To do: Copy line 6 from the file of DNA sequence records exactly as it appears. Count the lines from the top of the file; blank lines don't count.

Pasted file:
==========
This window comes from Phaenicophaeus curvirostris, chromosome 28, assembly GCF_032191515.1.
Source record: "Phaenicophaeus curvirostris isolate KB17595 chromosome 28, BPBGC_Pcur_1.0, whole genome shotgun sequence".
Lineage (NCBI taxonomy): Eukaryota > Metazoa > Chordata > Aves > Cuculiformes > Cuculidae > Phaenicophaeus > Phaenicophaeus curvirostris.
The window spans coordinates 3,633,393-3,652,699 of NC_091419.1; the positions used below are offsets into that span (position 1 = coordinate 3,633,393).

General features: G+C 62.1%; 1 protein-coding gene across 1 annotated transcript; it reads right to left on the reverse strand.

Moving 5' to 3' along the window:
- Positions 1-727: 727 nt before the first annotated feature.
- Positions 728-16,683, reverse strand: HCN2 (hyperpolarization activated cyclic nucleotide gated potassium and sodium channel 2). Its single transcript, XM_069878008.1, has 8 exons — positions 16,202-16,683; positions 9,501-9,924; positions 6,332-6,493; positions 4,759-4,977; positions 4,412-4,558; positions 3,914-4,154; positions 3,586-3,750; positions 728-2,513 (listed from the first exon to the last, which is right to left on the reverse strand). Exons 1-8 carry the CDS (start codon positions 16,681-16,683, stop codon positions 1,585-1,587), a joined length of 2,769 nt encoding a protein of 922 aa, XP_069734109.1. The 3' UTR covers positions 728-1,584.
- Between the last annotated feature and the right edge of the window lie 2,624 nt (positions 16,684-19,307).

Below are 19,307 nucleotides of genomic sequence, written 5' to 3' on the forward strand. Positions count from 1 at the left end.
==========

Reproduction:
Moving 5' to 3' along the window: